An article in the New Statesman about the new Online Safety Bill currently being re-drafted by DCMS, argues “The government’s age verification rules would never work and would penalise smaller, more ethical creators most.”
Rather than try to respond to the many issues and inaccuracies in the article on social media, we do so in detail below.
The government won’t be addressing any of these issues: revenge porn, images of child sexual abuse, and trafficking within the porn industry.
The author must have missed the announcement a few days earlier (see tweet below from the Secretary of State) that revenge porn is to be included in the Bill, and not had time to read the original draft Bill which addresses child sexual abuse (and terrorism) already.
We’ve toughened up our proposed online safety laws.
The new rules will now encompass more offences, including revenge porn, hate crime, fraud and the sale of illegal drugs and weapons.
Penalties will be in place for both individuals and platforms. pic.twitter.com/9hV7f43Ywb
— Nadine Dorries (@NadineDorries) February 5, 2022
A similar initiative – dubbed the “porn block” – was announced by David Cameron’s government and scrapped in 2019 after it proved too technically difficult to execute.
This is not the case. Broadly similar technology was availabe in 2019 as is what will be used again today. Nicky (now Baroness) Morgan took over as Secretary of State, appointed by the new Prime Minister, Boris Johnson, and passed on instructions to her civil servants to abandon the plan which would otherwise have seen age verification introduced shortly before the General Election which followed later that year. Her predecessor, Rt. Hon. Jeremy Wright MP had fully intended to commence the legislation as soon as a technical review period for the EU had ended.
It received fierce criticism from campaigners who argued that it would have been a minefield of privacy and data protections issues, and that there shouldn’t be a log kept of what porn people have been watching.
Not only would consumers have been protected by existing GDPR legislation, with age verification provider under close scrutiny by the ICO, but the then regulator, the BBFC created an additional “AV Certification Scheme” to double check on privacy and data security measures.
The essence of age verification is proving you age WITHOUT disclosing your identity. So, the technology was designed to be “double-blind” – the porn sites would not know the identity of the users being age verified, and the AV providers would not keep a record of which sites were asking to verify which users.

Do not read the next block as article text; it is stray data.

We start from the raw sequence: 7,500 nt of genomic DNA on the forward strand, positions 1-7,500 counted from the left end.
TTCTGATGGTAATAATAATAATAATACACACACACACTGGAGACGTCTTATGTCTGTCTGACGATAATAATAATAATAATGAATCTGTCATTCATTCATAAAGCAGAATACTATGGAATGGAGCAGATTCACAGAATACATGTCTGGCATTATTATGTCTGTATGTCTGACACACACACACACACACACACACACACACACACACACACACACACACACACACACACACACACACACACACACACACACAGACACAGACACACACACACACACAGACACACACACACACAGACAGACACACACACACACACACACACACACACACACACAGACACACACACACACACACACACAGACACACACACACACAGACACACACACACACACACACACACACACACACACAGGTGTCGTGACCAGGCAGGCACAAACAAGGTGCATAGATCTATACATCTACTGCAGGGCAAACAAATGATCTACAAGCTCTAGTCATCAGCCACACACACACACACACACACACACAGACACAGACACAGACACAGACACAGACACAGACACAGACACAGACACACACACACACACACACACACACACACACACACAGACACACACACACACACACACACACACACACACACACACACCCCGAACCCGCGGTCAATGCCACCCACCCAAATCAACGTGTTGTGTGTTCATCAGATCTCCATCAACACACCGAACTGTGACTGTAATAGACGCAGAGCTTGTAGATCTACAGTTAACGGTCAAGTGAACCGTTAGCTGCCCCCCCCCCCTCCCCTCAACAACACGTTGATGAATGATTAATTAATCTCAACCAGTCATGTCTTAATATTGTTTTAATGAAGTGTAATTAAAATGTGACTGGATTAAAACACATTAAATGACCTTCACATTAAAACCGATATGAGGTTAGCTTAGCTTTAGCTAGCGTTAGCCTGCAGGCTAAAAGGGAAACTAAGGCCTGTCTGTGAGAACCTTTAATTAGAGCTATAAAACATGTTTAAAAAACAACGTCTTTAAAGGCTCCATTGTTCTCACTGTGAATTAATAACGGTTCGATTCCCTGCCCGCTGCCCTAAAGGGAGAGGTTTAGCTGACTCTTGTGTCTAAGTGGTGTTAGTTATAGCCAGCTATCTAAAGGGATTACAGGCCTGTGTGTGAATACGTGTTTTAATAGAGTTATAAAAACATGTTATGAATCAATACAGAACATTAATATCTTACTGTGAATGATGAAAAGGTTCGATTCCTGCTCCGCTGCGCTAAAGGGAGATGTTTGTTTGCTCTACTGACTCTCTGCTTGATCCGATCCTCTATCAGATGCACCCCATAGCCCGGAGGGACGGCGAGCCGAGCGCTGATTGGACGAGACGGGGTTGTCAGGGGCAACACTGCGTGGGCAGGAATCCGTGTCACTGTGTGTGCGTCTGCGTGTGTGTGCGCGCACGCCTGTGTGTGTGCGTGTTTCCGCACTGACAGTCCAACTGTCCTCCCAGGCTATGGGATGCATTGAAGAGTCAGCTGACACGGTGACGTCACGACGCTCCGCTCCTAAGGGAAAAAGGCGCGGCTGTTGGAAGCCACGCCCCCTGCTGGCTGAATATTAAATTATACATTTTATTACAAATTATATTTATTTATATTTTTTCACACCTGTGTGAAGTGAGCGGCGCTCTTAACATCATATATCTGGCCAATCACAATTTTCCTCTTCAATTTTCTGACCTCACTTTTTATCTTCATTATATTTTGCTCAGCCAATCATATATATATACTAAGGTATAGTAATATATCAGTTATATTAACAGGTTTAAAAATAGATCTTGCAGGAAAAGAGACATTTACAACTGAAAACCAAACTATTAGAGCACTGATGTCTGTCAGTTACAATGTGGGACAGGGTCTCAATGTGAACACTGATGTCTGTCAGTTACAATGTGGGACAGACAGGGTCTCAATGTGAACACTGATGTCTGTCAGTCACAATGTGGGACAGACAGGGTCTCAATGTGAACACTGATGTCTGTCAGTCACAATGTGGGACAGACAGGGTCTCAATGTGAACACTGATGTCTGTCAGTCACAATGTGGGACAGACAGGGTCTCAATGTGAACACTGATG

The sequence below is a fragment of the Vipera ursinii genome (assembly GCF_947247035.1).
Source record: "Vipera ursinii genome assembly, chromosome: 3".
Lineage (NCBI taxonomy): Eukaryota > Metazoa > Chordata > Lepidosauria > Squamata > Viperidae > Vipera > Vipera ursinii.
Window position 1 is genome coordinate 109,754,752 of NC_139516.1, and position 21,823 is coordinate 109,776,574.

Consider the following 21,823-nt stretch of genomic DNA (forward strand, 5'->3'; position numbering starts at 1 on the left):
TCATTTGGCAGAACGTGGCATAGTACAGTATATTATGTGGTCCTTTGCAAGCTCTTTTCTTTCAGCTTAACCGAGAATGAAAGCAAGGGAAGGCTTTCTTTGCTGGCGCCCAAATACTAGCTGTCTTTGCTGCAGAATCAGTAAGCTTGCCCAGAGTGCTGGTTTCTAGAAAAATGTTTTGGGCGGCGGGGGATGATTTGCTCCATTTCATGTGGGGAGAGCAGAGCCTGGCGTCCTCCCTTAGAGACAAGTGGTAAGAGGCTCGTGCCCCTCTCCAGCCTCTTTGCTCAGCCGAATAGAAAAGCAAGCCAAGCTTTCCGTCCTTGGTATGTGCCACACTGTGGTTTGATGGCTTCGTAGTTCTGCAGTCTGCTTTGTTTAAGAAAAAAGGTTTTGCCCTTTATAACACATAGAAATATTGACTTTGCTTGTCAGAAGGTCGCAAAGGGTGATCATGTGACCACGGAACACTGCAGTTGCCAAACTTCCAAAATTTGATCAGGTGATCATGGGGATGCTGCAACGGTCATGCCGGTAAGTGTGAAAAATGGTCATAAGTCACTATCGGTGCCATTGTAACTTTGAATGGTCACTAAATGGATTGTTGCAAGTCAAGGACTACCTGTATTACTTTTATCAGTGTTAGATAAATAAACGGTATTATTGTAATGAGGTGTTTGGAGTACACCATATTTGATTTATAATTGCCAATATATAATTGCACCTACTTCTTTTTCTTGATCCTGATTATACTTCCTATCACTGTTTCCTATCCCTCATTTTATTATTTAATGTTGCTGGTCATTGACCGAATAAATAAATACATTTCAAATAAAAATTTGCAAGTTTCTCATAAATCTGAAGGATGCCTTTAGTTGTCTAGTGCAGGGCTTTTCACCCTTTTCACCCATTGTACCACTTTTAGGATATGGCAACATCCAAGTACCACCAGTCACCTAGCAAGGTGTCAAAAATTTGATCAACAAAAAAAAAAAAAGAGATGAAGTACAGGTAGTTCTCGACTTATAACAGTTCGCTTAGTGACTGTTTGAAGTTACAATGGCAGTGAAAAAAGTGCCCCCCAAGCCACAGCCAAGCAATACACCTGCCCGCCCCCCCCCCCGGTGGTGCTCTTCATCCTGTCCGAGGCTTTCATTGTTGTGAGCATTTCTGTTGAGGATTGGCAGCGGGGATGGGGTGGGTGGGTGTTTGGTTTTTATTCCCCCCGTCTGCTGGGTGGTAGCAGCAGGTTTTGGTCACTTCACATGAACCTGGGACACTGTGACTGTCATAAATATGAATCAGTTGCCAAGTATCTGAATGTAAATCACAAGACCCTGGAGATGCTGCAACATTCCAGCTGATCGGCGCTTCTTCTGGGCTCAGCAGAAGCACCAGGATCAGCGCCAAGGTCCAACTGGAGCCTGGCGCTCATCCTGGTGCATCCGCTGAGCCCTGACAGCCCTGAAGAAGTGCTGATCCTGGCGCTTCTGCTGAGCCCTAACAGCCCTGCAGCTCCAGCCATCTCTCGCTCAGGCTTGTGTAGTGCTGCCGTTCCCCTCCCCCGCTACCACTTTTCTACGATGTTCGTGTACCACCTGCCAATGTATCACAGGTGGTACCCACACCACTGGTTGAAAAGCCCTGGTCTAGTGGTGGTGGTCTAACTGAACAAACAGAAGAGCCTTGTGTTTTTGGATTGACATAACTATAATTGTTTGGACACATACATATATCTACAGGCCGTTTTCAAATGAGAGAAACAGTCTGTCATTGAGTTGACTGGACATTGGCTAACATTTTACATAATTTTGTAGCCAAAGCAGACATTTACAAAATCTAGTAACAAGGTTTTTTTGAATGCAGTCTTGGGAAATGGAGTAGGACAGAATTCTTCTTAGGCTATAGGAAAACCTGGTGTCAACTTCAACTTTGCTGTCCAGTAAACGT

The commercial websites will never want to risk a data leak of their user’s data through any third party so were themselves conducting careful due diligence of the suppliers to make sure that such ‘honeypot’ databases would not be created.
Some ideas listed by the government include “checking a user’s age against details that their mobile provider holds, verifying via a credit card check, and other database checks including government held data such as passport data”. All of these options lead to the question: how can this be done without revealing the user’s identity to either the government or to companies?
It’s likely that only a handful of under-18s will be affected – most teenagers will find ways to get around this unsophisticated tech.
It is true that the regulations under the Digital Economy Act were only intended to stop children stumbling across porn, not create the sort of 100% foolproof age checks our members offer for higher risk situations, such as the purchse of a hunting knife. Checks can be scaled up to be far more rigorous if regulators and lawmakers decide that is required, of course, but this has to be balanced against the cost and inconvenience.
It is likely that the tech required would be expensive and only affordable for the biggest porn companies.
At present, our members advertise prices of online age checks that are pennies not pounds. Our work to deliver interoperability between providers, allowing user’s to re-use the check they did yesterday to order wine from a supermarket to access adult content today, with further reduce the cost, and add further competition to the market for age verification. Smaller adult sites rely less on the advertising models and high volumes of traffic, and more on subscriptions where each individual user is of higher value, and the cost of an annual check is not prohibitive. It also ensures that users are adults in a position to go on and pay for content, not inquisitive children who will rarely if ever pay.
Similar legislation has been passed in the US and sex workers are the ones bearing the brunt.
The author is actually refering to legislation (FOSTA/SESTA) which made websites liable for ads, comments, and more content related to sex trafficking – not pornography.
No problems with porn will be solved by shoddy tech
AV Providers are subject to audit against rigorous certification schemes built on international standards. These go far beyond compliance with general quality management and IT security standards. Thousands of age checks are successfully performed every hour of every day for the purchase of age restricted goods with compliance rates that far outstrip the success of real world checks.